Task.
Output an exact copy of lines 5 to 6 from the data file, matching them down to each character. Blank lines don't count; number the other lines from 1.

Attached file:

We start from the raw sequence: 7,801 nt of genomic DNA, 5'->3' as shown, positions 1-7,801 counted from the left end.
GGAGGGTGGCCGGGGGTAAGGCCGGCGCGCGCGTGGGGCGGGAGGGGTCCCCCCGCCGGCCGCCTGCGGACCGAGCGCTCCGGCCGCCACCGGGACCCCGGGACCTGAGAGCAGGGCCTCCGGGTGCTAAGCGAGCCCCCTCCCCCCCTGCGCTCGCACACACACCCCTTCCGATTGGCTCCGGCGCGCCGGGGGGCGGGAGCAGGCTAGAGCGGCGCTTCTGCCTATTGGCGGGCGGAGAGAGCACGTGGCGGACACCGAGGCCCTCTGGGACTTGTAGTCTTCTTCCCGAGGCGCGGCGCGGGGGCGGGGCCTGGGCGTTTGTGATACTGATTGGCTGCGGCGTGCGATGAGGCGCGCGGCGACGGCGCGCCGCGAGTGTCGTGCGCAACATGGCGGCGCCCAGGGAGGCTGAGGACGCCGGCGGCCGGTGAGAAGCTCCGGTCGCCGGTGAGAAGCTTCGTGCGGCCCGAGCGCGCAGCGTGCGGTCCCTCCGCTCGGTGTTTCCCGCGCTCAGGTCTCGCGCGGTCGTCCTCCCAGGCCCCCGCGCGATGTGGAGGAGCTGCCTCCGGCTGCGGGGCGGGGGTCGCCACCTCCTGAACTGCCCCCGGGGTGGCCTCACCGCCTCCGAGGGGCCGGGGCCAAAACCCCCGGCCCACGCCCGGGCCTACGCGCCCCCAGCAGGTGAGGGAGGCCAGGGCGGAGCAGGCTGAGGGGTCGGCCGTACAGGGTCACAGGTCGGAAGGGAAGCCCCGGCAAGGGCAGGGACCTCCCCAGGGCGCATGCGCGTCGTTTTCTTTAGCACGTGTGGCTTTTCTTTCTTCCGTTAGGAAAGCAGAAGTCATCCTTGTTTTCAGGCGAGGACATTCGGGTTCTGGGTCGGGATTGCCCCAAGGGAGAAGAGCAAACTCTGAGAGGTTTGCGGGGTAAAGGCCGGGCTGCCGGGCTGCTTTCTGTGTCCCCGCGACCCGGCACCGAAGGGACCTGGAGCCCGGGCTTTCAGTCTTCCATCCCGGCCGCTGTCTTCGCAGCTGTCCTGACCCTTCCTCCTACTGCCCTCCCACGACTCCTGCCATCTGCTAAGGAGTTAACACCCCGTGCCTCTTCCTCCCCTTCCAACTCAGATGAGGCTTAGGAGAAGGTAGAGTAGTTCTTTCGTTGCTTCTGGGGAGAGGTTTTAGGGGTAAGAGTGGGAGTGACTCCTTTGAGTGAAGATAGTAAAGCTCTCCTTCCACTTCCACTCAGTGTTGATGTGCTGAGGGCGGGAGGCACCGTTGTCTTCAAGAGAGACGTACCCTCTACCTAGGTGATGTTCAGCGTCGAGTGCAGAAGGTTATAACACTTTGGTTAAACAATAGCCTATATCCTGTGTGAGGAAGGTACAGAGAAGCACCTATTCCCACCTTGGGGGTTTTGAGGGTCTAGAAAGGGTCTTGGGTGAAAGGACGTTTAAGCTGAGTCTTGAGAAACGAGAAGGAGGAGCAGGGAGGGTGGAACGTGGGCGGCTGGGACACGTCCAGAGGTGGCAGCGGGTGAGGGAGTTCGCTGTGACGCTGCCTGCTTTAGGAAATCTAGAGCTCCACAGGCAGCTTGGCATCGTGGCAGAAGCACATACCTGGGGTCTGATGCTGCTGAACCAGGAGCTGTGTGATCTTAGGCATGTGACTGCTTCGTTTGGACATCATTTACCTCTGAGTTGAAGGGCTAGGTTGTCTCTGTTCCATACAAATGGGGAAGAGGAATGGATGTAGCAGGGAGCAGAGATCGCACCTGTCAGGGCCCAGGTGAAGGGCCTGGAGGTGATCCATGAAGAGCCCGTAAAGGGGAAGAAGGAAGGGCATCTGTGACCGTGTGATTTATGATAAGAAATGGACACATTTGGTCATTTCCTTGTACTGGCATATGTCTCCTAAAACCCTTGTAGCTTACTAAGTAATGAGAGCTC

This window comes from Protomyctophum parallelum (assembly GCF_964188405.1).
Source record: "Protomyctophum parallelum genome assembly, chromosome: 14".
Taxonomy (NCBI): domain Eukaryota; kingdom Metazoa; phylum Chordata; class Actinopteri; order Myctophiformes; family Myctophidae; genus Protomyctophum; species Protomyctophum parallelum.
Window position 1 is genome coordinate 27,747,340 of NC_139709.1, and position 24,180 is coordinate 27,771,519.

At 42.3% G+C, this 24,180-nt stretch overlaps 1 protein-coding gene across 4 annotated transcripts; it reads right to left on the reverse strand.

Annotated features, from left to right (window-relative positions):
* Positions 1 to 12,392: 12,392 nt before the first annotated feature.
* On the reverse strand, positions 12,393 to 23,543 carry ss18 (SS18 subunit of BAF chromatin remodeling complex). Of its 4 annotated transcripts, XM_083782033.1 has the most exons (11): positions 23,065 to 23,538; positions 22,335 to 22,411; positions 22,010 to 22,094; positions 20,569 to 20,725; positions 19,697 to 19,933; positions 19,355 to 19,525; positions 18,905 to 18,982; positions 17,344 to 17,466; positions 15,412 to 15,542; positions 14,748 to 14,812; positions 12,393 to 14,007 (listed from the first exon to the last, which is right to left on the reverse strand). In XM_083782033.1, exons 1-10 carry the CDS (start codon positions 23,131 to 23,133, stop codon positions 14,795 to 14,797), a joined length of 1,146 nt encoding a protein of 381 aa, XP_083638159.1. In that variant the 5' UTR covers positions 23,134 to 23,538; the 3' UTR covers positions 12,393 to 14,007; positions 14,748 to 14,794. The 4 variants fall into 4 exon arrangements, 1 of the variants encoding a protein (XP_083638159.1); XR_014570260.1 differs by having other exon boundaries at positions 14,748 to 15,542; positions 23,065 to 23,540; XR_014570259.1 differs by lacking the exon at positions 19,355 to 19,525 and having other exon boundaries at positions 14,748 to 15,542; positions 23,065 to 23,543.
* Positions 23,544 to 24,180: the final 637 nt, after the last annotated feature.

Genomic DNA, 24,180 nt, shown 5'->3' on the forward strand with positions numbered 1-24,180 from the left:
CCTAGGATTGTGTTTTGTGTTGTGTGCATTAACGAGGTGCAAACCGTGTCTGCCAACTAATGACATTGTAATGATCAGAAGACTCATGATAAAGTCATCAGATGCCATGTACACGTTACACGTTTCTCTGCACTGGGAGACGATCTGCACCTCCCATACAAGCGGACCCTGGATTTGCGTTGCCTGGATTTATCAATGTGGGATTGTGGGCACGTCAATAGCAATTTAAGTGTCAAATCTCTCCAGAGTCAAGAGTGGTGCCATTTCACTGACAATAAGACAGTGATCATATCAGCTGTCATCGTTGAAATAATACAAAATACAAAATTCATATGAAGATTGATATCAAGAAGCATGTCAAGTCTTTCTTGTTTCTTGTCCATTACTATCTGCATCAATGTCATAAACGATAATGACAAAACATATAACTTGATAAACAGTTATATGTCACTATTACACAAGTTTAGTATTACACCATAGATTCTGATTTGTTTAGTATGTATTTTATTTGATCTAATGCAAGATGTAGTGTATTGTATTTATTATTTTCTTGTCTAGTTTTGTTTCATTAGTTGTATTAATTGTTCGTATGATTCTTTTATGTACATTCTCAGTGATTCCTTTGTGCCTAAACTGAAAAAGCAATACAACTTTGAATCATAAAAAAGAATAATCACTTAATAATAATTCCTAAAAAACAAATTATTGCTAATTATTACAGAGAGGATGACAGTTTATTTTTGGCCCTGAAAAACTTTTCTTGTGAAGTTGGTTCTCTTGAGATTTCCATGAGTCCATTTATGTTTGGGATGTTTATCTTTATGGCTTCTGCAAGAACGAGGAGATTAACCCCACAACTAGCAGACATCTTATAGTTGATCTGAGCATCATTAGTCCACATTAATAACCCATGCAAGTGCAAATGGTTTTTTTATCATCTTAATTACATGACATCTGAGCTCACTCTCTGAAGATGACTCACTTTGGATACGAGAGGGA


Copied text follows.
Taxonomy (NCBI): domain Eukaryota; kingdom Metazoa; phylum Chordata; class Actinopteri; order Myctophiformes; family Myctophidae; genus Protomyctophum; species Protomyctophum parallelum.
Window position 1 is genome coordinate 27,747,340 of NC_139709.1, and position 24,180 is coordinate 27,771,519.